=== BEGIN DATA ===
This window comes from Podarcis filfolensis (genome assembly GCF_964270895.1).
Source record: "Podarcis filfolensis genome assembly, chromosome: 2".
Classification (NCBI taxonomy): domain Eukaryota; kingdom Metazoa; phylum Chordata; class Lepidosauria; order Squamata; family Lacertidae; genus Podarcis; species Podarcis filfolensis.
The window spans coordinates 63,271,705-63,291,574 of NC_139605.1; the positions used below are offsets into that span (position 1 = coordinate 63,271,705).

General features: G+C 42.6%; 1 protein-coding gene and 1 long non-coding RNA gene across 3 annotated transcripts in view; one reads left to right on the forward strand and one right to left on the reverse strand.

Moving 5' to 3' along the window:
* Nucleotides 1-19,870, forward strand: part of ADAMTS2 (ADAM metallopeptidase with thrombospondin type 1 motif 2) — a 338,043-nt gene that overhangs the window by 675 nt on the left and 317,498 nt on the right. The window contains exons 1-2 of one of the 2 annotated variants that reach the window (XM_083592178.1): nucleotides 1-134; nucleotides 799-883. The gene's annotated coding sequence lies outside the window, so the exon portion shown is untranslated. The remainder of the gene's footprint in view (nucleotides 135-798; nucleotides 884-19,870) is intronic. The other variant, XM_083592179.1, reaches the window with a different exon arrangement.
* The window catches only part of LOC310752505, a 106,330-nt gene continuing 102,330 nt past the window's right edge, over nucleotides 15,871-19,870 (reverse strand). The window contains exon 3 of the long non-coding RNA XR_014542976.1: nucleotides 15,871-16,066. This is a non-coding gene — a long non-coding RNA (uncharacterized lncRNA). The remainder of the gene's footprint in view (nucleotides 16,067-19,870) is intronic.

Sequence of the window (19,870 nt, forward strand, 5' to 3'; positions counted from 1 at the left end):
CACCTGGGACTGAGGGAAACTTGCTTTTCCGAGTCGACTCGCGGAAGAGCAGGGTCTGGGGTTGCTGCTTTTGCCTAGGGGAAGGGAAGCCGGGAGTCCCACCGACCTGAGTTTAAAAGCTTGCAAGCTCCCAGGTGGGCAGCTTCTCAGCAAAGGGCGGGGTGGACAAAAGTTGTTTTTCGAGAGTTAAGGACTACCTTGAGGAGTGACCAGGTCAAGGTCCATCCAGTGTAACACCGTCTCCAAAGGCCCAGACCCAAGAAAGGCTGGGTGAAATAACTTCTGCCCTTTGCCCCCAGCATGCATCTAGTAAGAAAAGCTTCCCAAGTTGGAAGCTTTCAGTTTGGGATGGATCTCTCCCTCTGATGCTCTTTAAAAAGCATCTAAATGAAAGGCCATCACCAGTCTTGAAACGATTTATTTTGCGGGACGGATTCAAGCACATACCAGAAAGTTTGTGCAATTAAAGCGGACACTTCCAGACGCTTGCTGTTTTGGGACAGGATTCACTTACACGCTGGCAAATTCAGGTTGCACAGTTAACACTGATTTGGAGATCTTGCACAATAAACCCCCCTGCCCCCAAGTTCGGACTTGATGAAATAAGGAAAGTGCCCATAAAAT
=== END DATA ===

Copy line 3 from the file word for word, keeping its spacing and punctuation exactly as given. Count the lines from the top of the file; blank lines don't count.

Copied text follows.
Classification (NCBI taxonomy): domain Eukaryota; kingdom Metazoa; phylum Chordata; class Lepidosauria; order Squamata; family Lacertidae; genus Podarcis; species Podarcis filfolensis.